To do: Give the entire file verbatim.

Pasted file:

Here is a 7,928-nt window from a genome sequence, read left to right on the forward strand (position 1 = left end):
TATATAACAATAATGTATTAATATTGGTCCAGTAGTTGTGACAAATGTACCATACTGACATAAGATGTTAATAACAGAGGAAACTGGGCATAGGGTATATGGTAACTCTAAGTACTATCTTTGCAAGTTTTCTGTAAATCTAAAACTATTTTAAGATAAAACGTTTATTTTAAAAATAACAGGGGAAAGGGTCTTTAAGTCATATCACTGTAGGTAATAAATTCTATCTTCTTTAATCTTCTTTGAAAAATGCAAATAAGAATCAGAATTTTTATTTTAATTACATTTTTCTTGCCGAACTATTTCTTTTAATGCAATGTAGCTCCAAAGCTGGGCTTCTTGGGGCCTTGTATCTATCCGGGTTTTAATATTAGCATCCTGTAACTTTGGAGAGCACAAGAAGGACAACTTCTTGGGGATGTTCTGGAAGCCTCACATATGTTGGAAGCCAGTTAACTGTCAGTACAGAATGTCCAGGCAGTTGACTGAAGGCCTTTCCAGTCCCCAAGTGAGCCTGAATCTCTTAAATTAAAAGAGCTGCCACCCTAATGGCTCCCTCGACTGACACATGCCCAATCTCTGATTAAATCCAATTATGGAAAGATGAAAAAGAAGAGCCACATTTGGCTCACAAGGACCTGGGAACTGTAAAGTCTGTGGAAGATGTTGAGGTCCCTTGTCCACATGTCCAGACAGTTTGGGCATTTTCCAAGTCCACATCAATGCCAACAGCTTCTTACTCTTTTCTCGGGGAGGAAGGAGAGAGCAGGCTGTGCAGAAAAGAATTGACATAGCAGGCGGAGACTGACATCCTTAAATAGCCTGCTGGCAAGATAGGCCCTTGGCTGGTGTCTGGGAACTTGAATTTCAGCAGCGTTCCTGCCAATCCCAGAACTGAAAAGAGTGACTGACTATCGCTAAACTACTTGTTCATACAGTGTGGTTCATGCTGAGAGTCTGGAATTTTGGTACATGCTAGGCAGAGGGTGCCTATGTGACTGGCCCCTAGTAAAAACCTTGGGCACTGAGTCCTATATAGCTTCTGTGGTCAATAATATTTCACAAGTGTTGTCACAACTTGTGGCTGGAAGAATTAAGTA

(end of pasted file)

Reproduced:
Here is a 7,928-nt window from a genome sequence, read left to right on the forward strand (position 1 = left end):
TATATAACAATAATGTATTAATATTGGTCCAGTAGTTGTGACAAATGTACCATACTGACATAAGATGTTAATAACAGAGGAAACTGGGCATAGGGTATATGGTAACTCTAAGTACTATCTTTGCAAGTTTTCTGTAAATCTAAAACTATTTTAAGATAAAACGTTTATTTTAAAAATAACAGGGGAAAGGGTCTTTAAGTCATATCACTGTAGGTAATAAATTCTATCTTCTTTAATCTTCTTTGAAAAATGCAAATAAGAATCAGAATTTTTATTTTAATTACATTTTTCTTGCCGAACTATTTCTTTTAATGCAATGTAGCTCCAAAGCTGGGCTTCTTGGGGCCTTGTATCTATCCGGGTTTTAATATTAGCATCCTGTAACTTTGGAGAGCACAAGAAGGACAACTTCTTGGGGATGTTCTGGAAGCCTCACATATGTTGGAAGCCAGTTAACTGTCAGTACAGAATGTCCAGGCAGTTGACTGAAGGCCTTTCCAGTCCCCAAGTGAGCCTGAATCTCTTAAATTAAAAGAGCTGCCACCCTAATGGCTCCCTCGACTGACACATGCCCAATCTCTGATTAAATCCAATTATGGAAAGATGAAAAAGAAGAGCCACATTTGGCTCACAAGGACCTGGGAACTGTAAAGTCTGTGGAAGATGTTGAGGTCCCTTGTCCACATGTCCAGACAGTTTGGGCATTTTCCAAGTCCACATCAATGCCAACAGCTTCTTACTCTTTTCTCGGGGAGGAAGGAGAGAGCAGGCTGTGCAGAAAAGAATTGACATAGCAGGCGGAGACTGACATCCTTAAATAGCCTGCTGGCAAGATAGGCCCTTGGCTGGTGTCTGGGAACTTGAATTTCAGCAGCGTTCCTGCCAATCCCAGAACTGAAAAGAGTGACTGACTATCGCTAAACTACTTGTTCATACAGTGTGGTTCATGCTGAGAGTCTGGAATTTTGGTACATGCTAGGCAGAGGGTGCCTATGTGACTGGCCCCTAGTAAAAACCTTGGGCACTGAGTCCTATATAGCTTCTGTGGTCAATAATATTTCACAAGTGTTGTCACAACTTGTGGCTGGAAGAATTAAGTA